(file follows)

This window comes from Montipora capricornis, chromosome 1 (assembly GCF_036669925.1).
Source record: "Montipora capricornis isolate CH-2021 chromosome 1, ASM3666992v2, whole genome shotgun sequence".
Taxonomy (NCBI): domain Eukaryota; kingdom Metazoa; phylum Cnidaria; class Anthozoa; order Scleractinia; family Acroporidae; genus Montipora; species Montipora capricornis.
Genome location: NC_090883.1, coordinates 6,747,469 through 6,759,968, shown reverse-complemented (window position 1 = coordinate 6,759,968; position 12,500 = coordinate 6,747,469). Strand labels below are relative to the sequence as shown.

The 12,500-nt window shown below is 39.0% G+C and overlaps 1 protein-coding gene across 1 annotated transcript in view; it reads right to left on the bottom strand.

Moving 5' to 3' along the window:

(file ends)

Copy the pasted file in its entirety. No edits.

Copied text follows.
This window comes from Montipora capricornis, chromosome 1 (assembly GCF_036669925.1).
Source record: "Montipora capricornis isolate CH-2021 chromosome 1, ASM3666992v2, whole genome shotgun sequence".
Taxonomy (NCBI): domain Eukaryota; kingdom Metazoa; phylum Cnidaria; class Anthozoa; order Scleractinia; family Acroporidae; genus Montipora; species Montipora capricornis.
Genome location: NC_090883.1, coordinates 6,747,469 through 6,759,968, shown reverse-complemented (window position 1 = coordinate 6,759,968; position 12,500 = coordinate 6,747,469). Strand labels below are relative to the sequence as shown.

The 12,500-nt window shown below is 39.0% G+C and overlaps 1 protein-coding gene across 1 annotated transcript in view; it reads right to left on the bottom strand.

Moving 5' to 3' along the window: